Their Business Continuity Services are focused on maintaining your ability to use voice and data services in the event you lose a trunk line or even your entire facility. But how just how can you do that?
Let’s take a look at telephone first. Most medium and large size businesses, and some smaller businesses that are heavy users of telephone communications, are using digital trunk lines. T1 PRI and SIP Trunks provide one to two dozen outside lines for management by an in-house PBX system. That trunk line offers a considerable cost savings over multiple individual phone lines, but does represent a single point failure risk. With that in mind, you can backup your primary trunk line with a few individual analog POTS (Plain Old Telephone Service) lines. The key is to have the phone system programmed to automatically switch over to the backup lines when the trunk goes down. Another approach offered by TelePacific is to have your incoming calls automatically forwarded to the backup lines.
Even smaller businesses using IP PBX systems or Analog Telephone Adaptors may keep one analog telephone line in service as an emergency backup. The idea is that a fault that takes out your digital data line may not affect the analog lines. In many cases, that’s true. But what happens if a construction accident cuts all the underground lines in an area or the ground opens up in an earthquake and breaks every wire in the area?
If all your telecom connections are out, you may have also lost power. In that case, TelePacific has the ability to forward your incoming calls to a number at another business location. You could also choose to have your most important numbers, such as your main phone line and FAX number, forward to a mobile phone or even a residence. If there are too many incoming calls for you to answer immediately, the overflow can be answered by voicemail at the carrier’s facility. You then have the option to listen to and return those calls from another location when time permits.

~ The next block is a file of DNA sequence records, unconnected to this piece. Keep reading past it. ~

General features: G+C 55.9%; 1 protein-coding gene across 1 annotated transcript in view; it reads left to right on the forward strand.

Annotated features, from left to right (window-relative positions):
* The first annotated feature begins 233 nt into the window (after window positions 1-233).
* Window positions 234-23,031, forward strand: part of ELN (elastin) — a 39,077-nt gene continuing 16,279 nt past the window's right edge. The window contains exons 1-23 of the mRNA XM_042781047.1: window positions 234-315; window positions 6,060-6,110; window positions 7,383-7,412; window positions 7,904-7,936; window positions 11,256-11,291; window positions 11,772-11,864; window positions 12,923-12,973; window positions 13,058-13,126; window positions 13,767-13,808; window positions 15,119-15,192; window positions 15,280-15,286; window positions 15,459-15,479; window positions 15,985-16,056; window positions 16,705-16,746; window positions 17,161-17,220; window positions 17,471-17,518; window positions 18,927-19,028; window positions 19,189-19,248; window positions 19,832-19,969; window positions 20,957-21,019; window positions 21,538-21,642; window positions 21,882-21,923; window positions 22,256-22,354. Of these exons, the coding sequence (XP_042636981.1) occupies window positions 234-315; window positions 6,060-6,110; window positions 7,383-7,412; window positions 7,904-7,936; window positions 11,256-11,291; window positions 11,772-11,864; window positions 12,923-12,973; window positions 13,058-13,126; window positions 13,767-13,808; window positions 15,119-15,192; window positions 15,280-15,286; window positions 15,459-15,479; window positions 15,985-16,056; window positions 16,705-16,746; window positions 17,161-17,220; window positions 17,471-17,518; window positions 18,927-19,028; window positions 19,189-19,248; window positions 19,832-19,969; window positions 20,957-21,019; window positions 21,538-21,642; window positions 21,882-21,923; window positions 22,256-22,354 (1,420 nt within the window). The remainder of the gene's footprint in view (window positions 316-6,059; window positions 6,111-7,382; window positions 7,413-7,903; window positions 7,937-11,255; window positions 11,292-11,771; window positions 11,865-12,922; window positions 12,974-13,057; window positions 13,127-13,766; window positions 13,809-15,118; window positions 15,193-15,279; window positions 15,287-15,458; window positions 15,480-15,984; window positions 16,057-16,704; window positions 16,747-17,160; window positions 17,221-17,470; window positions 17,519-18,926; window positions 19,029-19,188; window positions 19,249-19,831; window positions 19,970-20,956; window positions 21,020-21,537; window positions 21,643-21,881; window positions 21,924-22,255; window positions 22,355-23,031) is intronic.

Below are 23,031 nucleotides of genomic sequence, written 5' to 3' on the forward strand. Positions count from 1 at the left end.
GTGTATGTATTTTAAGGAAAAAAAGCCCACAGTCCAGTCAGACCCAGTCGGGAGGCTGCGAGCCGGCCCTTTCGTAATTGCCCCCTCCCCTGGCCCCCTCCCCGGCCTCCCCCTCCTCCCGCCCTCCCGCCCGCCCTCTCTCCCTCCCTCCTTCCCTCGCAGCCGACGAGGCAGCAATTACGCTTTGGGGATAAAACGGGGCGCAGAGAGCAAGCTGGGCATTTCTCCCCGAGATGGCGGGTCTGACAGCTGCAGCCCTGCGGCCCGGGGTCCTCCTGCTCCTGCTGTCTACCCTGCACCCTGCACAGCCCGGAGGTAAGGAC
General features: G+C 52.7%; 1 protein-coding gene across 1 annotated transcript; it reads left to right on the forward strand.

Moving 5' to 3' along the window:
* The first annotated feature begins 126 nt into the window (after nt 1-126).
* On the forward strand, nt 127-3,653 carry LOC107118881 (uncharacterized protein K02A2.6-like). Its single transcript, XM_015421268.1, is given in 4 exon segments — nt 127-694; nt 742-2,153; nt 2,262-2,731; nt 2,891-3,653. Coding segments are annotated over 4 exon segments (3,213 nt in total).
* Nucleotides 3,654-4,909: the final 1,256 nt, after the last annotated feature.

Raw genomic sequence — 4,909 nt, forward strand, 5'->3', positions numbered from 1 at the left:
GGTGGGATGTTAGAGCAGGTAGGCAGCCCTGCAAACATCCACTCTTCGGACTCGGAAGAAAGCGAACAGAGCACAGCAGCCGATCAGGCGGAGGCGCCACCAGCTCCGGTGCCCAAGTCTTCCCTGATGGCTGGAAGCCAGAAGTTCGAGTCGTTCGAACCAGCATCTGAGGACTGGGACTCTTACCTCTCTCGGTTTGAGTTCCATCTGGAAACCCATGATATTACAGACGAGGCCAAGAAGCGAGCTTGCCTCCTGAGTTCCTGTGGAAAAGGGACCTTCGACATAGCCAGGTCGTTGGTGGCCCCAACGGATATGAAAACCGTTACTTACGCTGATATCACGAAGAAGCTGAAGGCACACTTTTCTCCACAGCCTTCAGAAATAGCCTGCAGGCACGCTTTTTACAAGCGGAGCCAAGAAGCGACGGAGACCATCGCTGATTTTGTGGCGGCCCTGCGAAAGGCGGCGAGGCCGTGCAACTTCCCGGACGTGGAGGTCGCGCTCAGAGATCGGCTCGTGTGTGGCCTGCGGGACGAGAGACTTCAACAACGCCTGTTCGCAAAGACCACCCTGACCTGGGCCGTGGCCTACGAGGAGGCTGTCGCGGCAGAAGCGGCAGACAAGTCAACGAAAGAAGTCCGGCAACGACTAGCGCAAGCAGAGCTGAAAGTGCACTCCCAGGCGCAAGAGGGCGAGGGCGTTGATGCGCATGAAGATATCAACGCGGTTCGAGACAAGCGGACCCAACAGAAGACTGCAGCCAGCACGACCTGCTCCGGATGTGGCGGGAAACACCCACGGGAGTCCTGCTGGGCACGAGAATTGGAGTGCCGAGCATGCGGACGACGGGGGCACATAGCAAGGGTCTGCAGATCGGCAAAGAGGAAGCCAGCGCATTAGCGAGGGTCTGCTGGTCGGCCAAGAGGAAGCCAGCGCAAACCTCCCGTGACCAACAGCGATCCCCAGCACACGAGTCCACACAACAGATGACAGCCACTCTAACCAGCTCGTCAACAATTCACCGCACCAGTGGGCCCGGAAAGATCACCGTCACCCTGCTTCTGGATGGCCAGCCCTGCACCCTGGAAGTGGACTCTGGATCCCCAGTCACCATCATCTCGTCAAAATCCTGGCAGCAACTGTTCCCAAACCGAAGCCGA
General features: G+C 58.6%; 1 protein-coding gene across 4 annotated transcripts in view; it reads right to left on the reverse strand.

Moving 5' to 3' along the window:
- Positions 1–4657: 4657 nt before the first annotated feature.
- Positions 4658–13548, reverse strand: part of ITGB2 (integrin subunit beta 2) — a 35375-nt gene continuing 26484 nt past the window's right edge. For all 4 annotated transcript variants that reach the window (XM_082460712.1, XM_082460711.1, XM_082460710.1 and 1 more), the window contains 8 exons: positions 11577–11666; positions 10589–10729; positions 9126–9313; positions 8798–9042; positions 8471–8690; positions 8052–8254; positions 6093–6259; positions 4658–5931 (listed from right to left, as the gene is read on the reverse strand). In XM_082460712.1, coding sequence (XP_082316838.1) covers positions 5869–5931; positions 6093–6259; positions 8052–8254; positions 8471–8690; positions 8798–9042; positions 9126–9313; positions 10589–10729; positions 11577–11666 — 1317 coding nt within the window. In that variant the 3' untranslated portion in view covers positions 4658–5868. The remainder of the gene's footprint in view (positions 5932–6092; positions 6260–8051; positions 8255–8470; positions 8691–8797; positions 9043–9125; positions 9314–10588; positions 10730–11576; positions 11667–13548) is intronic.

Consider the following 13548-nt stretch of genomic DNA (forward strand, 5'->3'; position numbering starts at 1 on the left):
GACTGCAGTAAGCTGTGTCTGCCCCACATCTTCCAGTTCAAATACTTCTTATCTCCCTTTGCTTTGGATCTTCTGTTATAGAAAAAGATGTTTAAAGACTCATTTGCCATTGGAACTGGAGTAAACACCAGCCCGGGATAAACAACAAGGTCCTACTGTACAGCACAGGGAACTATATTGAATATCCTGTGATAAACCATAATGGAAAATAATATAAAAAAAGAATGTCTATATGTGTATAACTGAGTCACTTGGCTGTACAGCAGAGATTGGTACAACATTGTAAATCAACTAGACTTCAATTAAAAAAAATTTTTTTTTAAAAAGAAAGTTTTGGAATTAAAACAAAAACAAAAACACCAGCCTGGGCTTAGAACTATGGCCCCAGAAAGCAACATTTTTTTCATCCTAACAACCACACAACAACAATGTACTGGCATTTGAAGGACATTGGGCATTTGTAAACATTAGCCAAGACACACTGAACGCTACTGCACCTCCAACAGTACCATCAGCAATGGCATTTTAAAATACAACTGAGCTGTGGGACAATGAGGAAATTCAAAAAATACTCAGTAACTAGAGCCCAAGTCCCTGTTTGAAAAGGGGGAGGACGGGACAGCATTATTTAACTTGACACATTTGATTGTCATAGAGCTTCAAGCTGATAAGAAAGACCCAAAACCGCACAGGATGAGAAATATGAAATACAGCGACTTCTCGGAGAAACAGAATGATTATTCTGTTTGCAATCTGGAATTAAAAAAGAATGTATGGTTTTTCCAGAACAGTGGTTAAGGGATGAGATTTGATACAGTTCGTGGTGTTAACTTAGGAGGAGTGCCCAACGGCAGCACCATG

Data lines, such as Dedicated Internet Access, are subject to the same disasters that befall telephone lines. T1 lines are the most popular connections for business users. If all you have is a single T1 line and it goes down, your connection is broken until it is fixed. But bonded T1 lines can be set up so that if you lose one, the secondary or other T1 lines will keep running. Your bandwidth will be temporarily reduced, but you’ll still have broadband connectivity.
Of course, if all lines are cut you will lose data service coming in and going out of your business location. If you have a second business location you can set up a private IP VPN arrangement so that all traffic can be routed to the secondary location. If you have only a single facility or all of your offices are located so closely together that they might all lose power or communications in the same event, you probably want to think about using a colocation service. A carrier colocation facility is probably more robust than your onside data center. The facilities are built with extensive physical security, fire and flood control, and both battery and generator backup. They also have multiple incoming and outgoing trunk lines going in different geographical directions.
TelePacific offers colocation facilities as do other providers around the country. You can house your application servers there and have an email backup server in case your primary email server fails. Remote data storage is a necessity these days since the most important business documents are now electronic documents.
Do you feel a bit uncomfortable with your ability to conduct business in the event of a fire, flood, tornado, earthquake or other unforeseen disaster? If not, it’s worth your time and peace of mind to talk with an expert consultant who can recommend the most cost effective ways to ensure your business continuity. Find out now what TelePacific and other competitive carriers can do to ensure your voice and data reliability with a toll free call or online inquiry about business continuity options.